Movies That Ruined My Childhood: Dot and the Kangaroo (1977).
Dot is a precocious little girl who explores Australia’s natural wonders…while learning about all of the atrocities lousy humans create. Fun!
Well, yesterday was Australia Day, the national holiday celebrating the First Fleet arriving in Australia. You know, the fleet of convicts exiled from Britain who ended up displacing the indigenous population. So. Problematic. Let’s think about another Australian institution that’s less controversial: Dot and the Kangaroo. This film featuring a charming little girl and her animal friends, based on a classic children’s book, went on to generate eight sequels. Through cleverness and compassion, Dot manages to help her friends out of peril, usually caused by the awful, no good humans around them. Along the way she only occasionally has to run screaming from ancient cryptozoological animals trying to eat her. So. Totally not problematic.
Dot and the Kangaroo (1977)
Dot lives on the edge of the Australian bushland, and develops a fascination with the wild animals living around her. One day she gets lost while exploring. Luckily, she comes across a mother Red Kangaroo who is looking for her lost child. The two help each other, with the kangaroo introducing Dot to the local wildlife, many of whom distrust humans due to their careless behavior. Eventually Dot is able to return home in a bittersweet ending.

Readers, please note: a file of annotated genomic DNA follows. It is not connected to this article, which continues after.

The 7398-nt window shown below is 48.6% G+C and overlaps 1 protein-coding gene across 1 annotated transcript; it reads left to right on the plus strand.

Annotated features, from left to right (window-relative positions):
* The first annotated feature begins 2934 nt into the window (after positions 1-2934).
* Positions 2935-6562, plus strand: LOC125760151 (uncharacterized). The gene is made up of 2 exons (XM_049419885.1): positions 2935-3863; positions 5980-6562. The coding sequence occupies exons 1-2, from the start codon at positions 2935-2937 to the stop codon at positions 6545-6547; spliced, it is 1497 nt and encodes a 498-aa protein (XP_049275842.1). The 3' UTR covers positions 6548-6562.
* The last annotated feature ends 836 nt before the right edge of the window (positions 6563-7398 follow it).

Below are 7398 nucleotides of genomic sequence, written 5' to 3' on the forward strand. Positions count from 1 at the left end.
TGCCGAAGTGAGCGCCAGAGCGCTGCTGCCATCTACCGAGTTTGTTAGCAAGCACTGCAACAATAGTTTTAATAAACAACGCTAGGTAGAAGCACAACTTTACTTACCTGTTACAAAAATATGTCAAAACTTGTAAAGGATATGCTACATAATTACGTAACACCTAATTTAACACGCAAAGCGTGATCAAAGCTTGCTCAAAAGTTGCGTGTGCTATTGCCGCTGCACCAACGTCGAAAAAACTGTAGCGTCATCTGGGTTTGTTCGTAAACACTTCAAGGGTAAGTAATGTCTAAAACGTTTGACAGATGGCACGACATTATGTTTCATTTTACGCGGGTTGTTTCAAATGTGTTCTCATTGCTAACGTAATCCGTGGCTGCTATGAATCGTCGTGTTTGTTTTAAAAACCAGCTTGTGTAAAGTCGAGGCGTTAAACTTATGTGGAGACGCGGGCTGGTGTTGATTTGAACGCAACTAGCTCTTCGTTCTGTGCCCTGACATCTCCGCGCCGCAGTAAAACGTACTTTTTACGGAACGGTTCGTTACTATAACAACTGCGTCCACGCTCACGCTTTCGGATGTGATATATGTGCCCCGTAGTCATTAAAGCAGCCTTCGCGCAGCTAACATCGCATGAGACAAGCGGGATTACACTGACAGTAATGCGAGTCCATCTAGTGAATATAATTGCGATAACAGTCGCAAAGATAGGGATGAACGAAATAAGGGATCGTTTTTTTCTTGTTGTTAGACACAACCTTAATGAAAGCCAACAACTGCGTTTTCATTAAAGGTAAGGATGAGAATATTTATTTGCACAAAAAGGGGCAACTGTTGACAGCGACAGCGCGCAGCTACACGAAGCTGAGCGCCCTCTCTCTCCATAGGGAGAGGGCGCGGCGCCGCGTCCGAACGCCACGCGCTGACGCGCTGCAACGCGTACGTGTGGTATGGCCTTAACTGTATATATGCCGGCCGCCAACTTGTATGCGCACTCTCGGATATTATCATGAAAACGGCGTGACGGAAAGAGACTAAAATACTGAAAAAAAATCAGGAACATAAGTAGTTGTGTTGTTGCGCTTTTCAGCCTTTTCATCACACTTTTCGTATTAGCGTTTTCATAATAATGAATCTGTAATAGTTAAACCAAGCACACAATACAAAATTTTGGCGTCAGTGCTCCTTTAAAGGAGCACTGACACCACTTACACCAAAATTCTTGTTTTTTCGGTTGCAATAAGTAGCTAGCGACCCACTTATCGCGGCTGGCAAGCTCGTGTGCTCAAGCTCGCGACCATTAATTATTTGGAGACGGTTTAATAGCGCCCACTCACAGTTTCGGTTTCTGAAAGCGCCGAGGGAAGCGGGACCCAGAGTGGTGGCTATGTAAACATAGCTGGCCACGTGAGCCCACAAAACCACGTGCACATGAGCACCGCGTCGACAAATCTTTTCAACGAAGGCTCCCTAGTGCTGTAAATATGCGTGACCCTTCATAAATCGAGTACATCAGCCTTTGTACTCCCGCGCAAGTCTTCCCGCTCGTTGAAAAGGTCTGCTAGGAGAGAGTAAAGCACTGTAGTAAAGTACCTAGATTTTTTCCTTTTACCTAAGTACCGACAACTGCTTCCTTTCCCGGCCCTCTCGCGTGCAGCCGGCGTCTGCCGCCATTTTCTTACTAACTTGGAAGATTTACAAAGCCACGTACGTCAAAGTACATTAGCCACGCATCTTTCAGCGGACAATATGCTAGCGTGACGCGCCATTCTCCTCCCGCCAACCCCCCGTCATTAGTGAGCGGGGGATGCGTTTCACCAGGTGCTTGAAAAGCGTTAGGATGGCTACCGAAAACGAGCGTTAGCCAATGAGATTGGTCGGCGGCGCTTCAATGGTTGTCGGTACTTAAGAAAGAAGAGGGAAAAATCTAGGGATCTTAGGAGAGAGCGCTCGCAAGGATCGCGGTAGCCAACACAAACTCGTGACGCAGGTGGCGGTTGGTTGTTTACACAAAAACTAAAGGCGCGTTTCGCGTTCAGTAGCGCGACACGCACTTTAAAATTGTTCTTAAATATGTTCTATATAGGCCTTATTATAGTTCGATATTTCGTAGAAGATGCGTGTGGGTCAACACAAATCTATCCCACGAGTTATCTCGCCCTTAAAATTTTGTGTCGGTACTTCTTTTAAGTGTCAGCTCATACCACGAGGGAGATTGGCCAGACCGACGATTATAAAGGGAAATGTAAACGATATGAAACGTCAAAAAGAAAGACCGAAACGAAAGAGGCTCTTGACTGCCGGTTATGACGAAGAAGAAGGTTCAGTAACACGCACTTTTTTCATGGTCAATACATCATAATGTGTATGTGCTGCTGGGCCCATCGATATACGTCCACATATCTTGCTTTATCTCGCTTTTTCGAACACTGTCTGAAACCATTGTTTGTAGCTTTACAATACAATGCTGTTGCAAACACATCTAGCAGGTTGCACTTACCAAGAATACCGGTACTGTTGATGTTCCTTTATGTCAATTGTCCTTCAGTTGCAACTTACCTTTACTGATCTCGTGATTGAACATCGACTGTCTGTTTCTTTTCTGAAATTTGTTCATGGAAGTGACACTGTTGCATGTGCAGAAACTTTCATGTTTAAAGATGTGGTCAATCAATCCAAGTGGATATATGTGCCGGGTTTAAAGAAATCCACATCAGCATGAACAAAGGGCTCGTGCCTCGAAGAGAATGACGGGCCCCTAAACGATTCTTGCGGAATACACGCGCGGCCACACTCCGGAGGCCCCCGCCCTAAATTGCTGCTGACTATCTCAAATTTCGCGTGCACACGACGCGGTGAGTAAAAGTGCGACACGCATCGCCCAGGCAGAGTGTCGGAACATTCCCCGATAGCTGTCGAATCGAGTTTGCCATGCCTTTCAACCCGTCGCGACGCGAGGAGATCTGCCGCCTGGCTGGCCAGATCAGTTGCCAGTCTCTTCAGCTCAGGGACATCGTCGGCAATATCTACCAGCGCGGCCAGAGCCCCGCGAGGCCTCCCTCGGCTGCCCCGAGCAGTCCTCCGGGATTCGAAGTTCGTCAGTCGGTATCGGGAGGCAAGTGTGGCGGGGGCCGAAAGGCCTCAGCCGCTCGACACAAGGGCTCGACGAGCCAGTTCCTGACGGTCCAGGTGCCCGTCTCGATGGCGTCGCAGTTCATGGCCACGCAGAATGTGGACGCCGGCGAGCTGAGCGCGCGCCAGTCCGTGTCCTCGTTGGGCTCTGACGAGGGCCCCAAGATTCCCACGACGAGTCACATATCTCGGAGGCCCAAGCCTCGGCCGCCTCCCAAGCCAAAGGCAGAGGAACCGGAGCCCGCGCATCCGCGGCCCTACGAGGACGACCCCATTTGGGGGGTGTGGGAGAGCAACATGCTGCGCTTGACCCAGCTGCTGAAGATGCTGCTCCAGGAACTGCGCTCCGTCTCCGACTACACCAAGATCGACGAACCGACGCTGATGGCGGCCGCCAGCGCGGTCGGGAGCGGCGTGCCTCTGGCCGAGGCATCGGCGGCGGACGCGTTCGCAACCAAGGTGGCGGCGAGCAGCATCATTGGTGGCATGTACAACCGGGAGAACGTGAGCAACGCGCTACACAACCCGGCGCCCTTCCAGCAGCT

Nature in a Blender.
Yoram Gross does quite a lot on a limited budget. Dot and the Kangaroo (as well as many of the sequels) is made up of animation layered over live shots. Many of the films also have some footage of real animals as well as actors book-ending the main stories. This blend of real and animated gives the projects a unique stamp, and allows Gross to use some filming techniques that would be hard to recreate via animation. It also reinforces the theme of Dot being the strange element in the “real world” of the natural settings.
When Dot and the Kangaroo travel, we get a sped-up first person tracking shot, reminiscent of the iconic final shot in Sam Raimi’s original Evil Dead. In fact, the camera in Dot moves around pretty freely, like in Evil Dead (usually a result of not having the budget for proper rigs and dollys to steady the camera). This gives many sequences a floating, tumbling feeling that matches the Alice in Wonderland nature of the story. This unreality leads to much of the uncanny, frightening elements of the story.
One of the long tracking shots is Dot and the Kangaroo running for their lives from the Bunyip. The Bunyip is a legendary creature among the Aboriginal people of Australia, and has quite the list of contrasting characteristics. One depiction has it looking like a big bear/cat blend. One has it look like…well…like this:
Luckily, Dot and the Kangaroo chooses a little bit of a kid-friendlier design:
That’s not so bad. Why did I remember being terrified of the dang thing as a kid? Oh, right. Because everyone else was.